Since my return from Kazan, Russia I have been asked a few times to write something about the experience I had at the biennial WorldSkills event. I think they see me oozing with excitement and enthusiasm when I talk about the incredible experience and the absolute privilege to be able to watch young people from around the world compete and demonstrate such an amazing array of skills to such an incredible level – but I am starting at a base of not being able to paint a straight line on a wall! Every event I have attended, the most moving moment is seeing those focused determined highly resilient competitors just collapse in tears in their trainer’s arms (normally crying as well) at the end of days of competition. Such an amazing mix of emotions. I could, and have, gone on about all the incredible sights and achievements – but there are already pages of these to read.

This is the Olympics of skills, which our government is so passionate about, and our best young people were out there carrying the flag for the UK. It is incredible how the team achieved the success they did, and it is a credit to the staff and trainers that we are where we are, but we could achieve so much more with more support. When it comes to embedding WorldSkills into our skills system, the long term sustainability and success of WorldSkills UK, the organisation supporting our young people here, is vital.  

I get asked to talk to different countries all the time about our experiences in the UK and our apprenticeship system, but the government should use our success and reputation in WorldSkills to make that point. Exporting our expertise in education is important. And we need support to drive the export of that expertise and leverage our competing at the equivalent of the Olympics and European games. 

I get funding is tight but the bang per buck is incredible. We are never going to compete with the Russians, the Chinese, The Koreans – hot housing the competitors for years with mouth-watering rewards for success.  But there are a group of nations that are driving excellence in their skills systems and their WorldSkills ambitions and success are fuelled by their skills systems – and their skills systems are driven to excellence through embedding WorldSkills standards.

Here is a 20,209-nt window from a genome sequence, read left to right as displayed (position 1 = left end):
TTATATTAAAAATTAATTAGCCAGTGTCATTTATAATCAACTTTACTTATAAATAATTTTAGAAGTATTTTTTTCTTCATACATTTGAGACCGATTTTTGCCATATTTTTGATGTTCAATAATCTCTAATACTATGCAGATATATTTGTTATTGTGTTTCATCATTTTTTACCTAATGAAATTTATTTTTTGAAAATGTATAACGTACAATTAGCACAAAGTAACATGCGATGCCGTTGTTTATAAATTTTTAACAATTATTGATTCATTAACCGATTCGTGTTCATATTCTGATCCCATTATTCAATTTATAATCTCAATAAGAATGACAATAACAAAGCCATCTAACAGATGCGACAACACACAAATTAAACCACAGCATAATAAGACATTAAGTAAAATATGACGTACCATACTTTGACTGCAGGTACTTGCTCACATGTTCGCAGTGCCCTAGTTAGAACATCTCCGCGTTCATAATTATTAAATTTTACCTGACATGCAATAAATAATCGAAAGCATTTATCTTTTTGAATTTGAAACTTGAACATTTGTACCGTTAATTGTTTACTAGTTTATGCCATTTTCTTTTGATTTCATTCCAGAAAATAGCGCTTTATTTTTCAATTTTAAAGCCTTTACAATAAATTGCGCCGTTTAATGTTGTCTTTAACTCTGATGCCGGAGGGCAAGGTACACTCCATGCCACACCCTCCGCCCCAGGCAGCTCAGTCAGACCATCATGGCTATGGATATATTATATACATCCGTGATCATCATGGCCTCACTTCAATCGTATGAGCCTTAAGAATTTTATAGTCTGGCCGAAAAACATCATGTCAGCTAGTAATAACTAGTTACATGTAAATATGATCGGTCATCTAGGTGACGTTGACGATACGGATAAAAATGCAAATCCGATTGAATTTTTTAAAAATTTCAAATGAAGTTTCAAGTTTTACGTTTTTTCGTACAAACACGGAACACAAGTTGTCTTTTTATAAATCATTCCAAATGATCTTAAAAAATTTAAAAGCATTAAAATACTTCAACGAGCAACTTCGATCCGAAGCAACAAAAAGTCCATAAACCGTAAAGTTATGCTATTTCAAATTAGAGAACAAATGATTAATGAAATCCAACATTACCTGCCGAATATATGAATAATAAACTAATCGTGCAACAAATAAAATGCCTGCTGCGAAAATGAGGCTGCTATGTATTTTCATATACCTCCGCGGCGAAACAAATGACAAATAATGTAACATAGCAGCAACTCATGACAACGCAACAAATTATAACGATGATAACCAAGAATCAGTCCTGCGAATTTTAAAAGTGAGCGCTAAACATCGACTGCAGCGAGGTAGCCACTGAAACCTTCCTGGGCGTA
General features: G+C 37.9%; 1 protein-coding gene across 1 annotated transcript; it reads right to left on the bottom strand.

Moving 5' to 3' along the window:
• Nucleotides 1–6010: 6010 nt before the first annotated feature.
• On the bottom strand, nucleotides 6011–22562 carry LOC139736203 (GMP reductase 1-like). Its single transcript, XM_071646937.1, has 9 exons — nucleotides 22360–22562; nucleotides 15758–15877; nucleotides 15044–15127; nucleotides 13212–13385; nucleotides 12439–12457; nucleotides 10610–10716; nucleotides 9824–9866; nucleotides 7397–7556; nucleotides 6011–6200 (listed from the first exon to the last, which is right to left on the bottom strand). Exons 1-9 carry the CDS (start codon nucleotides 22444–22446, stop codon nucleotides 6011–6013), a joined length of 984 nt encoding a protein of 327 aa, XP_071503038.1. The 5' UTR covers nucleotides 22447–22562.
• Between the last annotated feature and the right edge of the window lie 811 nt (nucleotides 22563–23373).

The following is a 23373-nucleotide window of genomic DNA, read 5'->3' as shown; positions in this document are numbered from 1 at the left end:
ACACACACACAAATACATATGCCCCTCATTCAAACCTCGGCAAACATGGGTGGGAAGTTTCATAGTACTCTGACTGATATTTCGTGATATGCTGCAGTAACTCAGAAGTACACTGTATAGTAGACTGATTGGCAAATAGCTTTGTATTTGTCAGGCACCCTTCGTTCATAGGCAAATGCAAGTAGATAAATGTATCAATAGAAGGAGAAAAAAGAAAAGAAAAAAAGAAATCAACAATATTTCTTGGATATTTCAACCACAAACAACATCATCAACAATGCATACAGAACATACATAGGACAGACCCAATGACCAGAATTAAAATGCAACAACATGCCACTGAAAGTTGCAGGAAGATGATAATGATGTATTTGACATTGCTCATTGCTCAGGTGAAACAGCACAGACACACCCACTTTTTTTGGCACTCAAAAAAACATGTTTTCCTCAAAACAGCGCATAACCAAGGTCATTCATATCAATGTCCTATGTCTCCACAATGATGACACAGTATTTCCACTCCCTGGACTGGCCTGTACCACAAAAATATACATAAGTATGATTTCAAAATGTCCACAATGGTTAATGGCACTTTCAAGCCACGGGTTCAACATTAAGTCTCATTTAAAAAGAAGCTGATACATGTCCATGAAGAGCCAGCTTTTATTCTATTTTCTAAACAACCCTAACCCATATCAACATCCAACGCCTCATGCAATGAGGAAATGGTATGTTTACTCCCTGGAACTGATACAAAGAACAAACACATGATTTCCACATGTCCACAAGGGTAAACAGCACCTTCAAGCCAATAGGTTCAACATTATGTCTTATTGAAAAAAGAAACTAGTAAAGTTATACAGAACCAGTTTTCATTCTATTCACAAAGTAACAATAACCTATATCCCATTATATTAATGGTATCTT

So what could WorldSkills UK do for us if it had more support – here’s a little summary:

Standards: Some of our competitors, on their first day, know they won’t medal. Why? Because they see the level and training of those they are competing against and that those levels are higher than they could hope to achieve. If we don’t embed these world standards in our UK system as a starting point, we will never compete – not just in the WorldSkills competitions but in these industries. Could WorldSkills be embedded in IFATE, could every T-Level or apprenticeship standard start by considering what the world expects? These standards are all freely available, we have access to the knowledge and expertise and yet we aren’t using it.

Assessment: What are these competitions if they aren’t about assessing the competitors at the skills they demonstrate for each industry. So let’s make the most of that experience.

Teaching expertise: So much of WorldSkills UK’s success relies on the experts and trainers with very little funding. It is only their goodwill, dedication and commitment that keeps the UK at the level it is. These experts have an amazing insight into what creates the most skilled world leading champions – their experience and knowledge should be shared across the sector, let them be at the core of our staff development, let them help create world leading resources, let them help with the standards and assessment. We need to invest in these individuals and nurture them and let them share their expertise deep into their sector and across sectors

Competition breeds success: Ofsted have already recognised that skills competitions lead to greater success, not just for the competitors, but for the whole cohort. Providing more competitions for individual providers to use with their apprentices and students, supporting providers and employers to enter more into the regional and national competitions and to invest in our international training, will lead to an improvement in our whole skills system and give us more and more to celebrate. It is the metaskills that competitions breed (the name I have heard at the WorldSkills 2019 conference to describe the wrongly named soft skills) – working under pressure, team work, problem solving, grit and resilience, dealing with failure, celebrating success – shall I go on?

WorldSkills UK LIVE:  I have not known anyone of any age or any background not be affected by their visit to this event (previously The Skills Show) and witnessing the competitions that take place there. In particular the young people who are suddenly exposed to skills and jobs they had never even heard of – this blows away Gatsby’s four exposures – 60 skills being demonstrated, have a go areas, people to talk to, competitors to talk to –  such an amazing showcase available under one roof. So why on earth aren’t the government investing the relatively small amount in running regional skills shows so all young people have equal access to this incredible exposure to the world of work. This is the best careers advice they could ever get – and it drives the engagement in competitions as well.

You may have spotted I get quite passionate about this – years of frustration bubble over – but there is so much potential, what education institution hasn’t used some form of “realise your potential”. So come on government – realise the potential. Put WorldSkills at the heart of the vocational system and we will stay at the heart of the world stage.

See you in Shanghai!

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